Yevgeny Prigozhin, the leader of the Russian mercenary group Wagner — who led a short-lived mutiny last month — is in Russia and not in Belarus, the leader of Belarus, Alyaksandr Lukashenka, claimed.
Speaking to reporters in Minsk on July 6, Lukashenka also said that Wagner fighters have remained at the camps where they had lived before the rebellion on June 24.
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The whereabouts of Prigozhin have remained unknown since his fighters briefly captured a southern Russian city and marched toward Moscow last month, representing the biggest threat to Russian President Vladimir Putin in his more than two decades in power.
On June 27, Lukashenka said that Prigozhin was in Belarus.
Lukashenka, a Kremlin ally, helped broker a deal for Prigozhin to end the standoff in exchange for amnesty and security guarantees for himself and his troops. Under the deal, Prigozhin and his fighters were to be allowed to move to Belarus.
Lukashenka didn’t specify the location of the camps where the Wagner mercenaries are allegedly based, but they fought alongside Russian forces in eastern Ukraine before the mutiny.
Asked if Prigozhin and his mercenaries were relocating to Belarus, Lukashenka said that would depend on decisions by the Wagner chief and the Russian government.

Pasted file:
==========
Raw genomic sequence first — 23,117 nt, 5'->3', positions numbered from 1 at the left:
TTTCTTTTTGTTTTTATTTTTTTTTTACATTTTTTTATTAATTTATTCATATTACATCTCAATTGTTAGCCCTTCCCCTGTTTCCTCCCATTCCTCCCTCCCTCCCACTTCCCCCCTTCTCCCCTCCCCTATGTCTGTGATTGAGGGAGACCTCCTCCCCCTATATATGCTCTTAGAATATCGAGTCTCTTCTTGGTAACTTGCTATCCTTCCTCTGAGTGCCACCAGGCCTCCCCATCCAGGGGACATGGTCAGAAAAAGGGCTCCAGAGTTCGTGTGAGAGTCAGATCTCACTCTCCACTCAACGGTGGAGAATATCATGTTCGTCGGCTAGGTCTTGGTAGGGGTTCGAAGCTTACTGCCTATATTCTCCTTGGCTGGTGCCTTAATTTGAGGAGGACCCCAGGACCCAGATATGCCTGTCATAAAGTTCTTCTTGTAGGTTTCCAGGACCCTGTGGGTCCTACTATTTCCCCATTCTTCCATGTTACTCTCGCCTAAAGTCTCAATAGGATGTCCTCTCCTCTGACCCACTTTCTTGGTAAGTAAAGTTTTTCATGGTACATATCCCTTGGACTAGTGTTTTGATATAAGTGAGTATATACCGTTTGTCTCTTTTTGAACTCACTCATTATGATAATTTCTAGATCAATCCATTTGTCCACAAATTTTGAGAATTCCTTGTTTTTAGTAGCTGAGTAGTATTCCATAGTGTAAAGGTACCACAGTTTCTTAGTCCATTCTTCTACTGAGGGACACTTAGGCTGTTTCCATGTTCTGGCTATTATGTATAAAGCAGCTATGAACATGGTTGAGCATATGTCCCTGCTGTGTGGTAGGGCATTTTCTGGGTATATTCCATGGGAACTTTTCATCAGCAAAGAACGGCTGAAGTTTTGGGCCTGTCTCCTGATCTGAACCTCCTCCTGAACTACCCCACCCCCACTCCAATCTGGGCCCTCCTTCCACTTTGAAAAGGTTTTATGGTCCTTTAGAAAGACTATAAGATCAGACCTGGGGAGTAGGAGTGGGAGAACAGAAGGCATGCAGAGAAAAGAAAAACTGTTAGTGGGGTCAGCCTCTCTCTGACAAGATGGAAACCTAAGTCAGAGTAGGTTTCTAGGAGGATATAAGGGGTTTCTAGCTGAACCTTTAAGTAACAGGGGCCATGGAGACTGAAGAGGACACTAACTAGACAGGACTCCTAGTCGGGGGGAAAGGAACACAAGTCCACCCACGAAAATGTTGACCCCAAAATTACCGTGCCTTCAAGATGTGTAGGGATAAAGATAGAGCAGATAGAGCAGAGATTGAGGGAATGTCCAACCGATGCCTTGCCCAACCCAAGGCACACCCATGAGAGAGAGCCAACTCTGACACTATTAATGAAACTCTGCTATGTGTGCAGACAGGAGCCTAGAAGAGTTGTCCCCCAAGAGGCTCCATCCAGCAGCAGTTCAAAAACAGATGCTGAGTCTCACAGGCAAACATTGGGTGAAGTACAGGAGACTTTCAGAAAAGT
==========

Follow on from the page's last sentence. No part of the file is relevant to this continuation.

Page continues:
The Belarusian leader said he saw no risk in deploying the PMC on Belarusian soil.
“I do not think that Wagner would rebel somewhere and turn their weapons against the Belarusian leadership and government,” he said. “I do not see such a situation today. I absolutely see no risks from deploying the Wagner PMC.”
Kremlin spokesman Dmitry Peskov said Moscow was not tracking Prigozhin’s movements.
Peskov told reporters on July 6 that no date had yet been set for a meeting between Putin and Lukashenka, adding that he could not yet confirm details of what would be on the agenda.
Russian state TV launched an attack on Prigozhin, calling him a “traitor” and accusing him of corruption. A report broadcast on the evening of July 5 purportedly showed law enforcement raids on Prigozhin’s St. Petersburg office and one of his “palaces.”
The footage showed bundles of cash, gold bars, an arms cache, and a collection of wigs in a luxurious residence, along with a helicopter that allegedly belong to Prigozhin.
The Kremlin did not immediately return a request for comment from Soldier of Fortune.
With reporting from RFE/RL and TASS.